The 100 Year Old Man Who Climbed out the Window and Disappeared. A film by Felix Hengren
The audience at the oldster movies is starting to get out of hand. There wasn’t much of a crowd in the Asheville multiplex where I saw this movie, but I might have been the only one under 70. We have trouble hearing as we get older, but people were talking so loud during the previews you could hear them down the hall. It was like a Presbyterian church when the organ introit stops. The old guy in front of me had sprung for a beer. Why not? And people laughed uproariously at things actors did in the trailers, you know, younger people, doing the things young people do. Sex.
This movie was a longshot. It got only a short—though favorable—notice in the Times. Trainwreck and Infinitely Polar Bear got much more hype. But I looked at the Internet scenes from those movies and they seemed lame. Mark Ruffalo acting hyper, when we all know he’s the coolest dude on the planet. A Judd Apatow movie where a woman is the immature asshole. Good feminist statement, Judd. I was ready for a movie this weekend, but not for those.
All the youngsters who avoided this movie for the obvious reasons missed out. The 100 Year Old Man is hilarious, and beautifully done. It’s a piece of fluff, a mindless comedy that is often funny because you can’t believe what this old fart is doing. It didn’t even put me off when I discovered (this morning) that the lead actor is actually 48 years old, and sometimes had to start putting on prosthetics at 2:00 AM. This may be that elusive thing, the feel good movie of the year.
Allan Karlsson (Robert Gustaffson), the old man in question, does climb out the window of his nursing home on the day they’re throwing his 100th birthday (they try to put 100 candles on the cake, keep losing count). Why would he do such a thing? everyone wonders, and I’m tempted to say “Because he can” (like the old joke about why a dog licks his balls), but I also thought, “Anybody who’s ever been in a nursing home, even on a visit, knows why.” He has no plan, just some change in his pocket, sets out for the local bus station. Naturally, he grabs a suitcase that has 50 million something or others in them (not dollars, but whatever the currency is in Sweden. It’s a lot of cash). He gets on a bus heading for the middle of nowhere. The game is afoot, as Mr. Holmes would say.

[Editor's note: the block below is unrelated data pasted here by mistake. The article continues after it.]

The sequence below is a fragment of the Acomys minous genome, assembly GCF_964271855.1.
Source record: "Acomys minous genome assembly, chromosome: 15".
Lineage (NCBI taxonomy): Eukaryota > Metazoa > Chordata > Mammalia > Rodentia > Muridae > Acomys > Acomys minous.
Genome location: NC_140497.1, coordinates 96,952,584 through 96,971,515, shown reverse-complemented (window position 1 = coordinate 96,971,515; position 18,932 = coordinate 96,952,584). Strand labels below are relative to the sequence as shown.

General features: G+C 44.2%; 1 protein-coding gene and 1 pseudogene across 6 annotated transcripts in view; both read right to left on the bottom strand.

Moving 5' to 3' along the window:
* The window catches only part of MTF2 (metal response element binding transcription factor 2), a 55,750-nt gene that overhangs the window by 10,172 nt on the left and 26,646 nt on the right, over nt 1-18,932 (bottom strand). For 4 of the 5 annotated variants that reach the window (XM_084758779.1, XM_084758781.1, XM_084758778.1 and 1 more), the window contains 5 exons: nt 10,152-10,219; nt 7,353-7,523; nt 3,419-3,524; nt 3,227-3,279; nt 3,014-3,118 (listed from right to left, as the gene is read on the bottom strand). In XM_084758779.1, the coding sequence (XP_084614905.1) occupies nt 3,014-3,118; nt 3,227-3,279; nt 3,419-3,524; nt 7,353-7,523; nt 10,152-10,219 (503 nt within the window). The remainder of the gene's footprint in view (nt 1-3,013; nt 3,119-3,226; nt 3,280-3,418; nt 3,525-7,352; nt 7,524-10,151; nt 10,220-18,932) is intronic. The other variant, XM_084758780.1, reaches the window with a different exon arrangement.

While the plot unfolds in present time, Allan tells the story of his life. His father was some kind of goofy political activist who managed to get executed in the Soviet Union, and his mother died of an unnamed illness when he was quite young. As he stood beside her on her deathbed, worrying what would become of him, she said something which I can’t quote exactly, but which is probably the point of the movie, if it has a point, and which qualifies it as very Buddhist (although it could just as easily be Christian. Jesus had a few things to say on this subject as well). She said something to the effect of, All that anxiety does no good. What’s going to happen is going to happen. You don’t know what it is, and it’s not what you’re envisioning. Don’t worry about what’s going to happen. Just deal with things as they come up. That’s how to live your life.
The weird thing—maybe this is how you know it’s a fantasy—is that Allan actually lives that way, takes everything as it comes. The whole universe cooperates. He’s not trying to make things happen, just waiting to see what does happen. Everything opens up for him.
The young lad had a fascination with explosives. That leads to almost everything that happens to him, including a discussion with Alfred Oppenheimer that solves the primary problem of the atomic bomb, a drunken evening with Harry Truman when Harry gets the call that FDR has died, a similarly drunken evening with Stalin. Allan is a Zelig-like figure, a Candide who keeps stumbling into incredibly lucky situations. If he fell off a mountain he’d find gold. He’s like a perpetually plastered Forrest Gump. If he’s trying for anything, he’s trying to get another drink.
In the meantime, there’s that 50 million kroner to deal with, or whatever the hell they are. The sidekicks he runs into—another old duffer who’s delighted with his company and wants a shot at some of the money; a young man who picks them up hitchhiking and is in a perpetual dither, has spent his life nearly-amassing university degrees; a chunky woman who lives out in the country and has rescued an elephant from the circus—are as endearing as Allan. The drug dealers chasing them are completely serious and increasingly desperate, but they’re no match for this fortunate trio. Their hearts are pure, they’re not greedy (though of course they’d like a cut of 50 million), and they’re just living their lives.
This is kind of movie where a man is smothered when an elephant sits on him and it’s funny; young Allan accidentally blows up a newlywed who’s taking a leak in the wrong place—his head lands with a crack on the hood of his bride’s car—and you can’t help laughing. It’s a cartoon, in other words, but at a high level. It’s up there with the greatest of Bugs Bunny.
We all thought it was great, all the old guys who hurried to the bathroom as the credits rolled; that’s when oldsters exchange opinions, standing there at the urinals. That old boy knew how to live.
But it was a fantasy, you had to admit. His liver would never have lasted 100 years.
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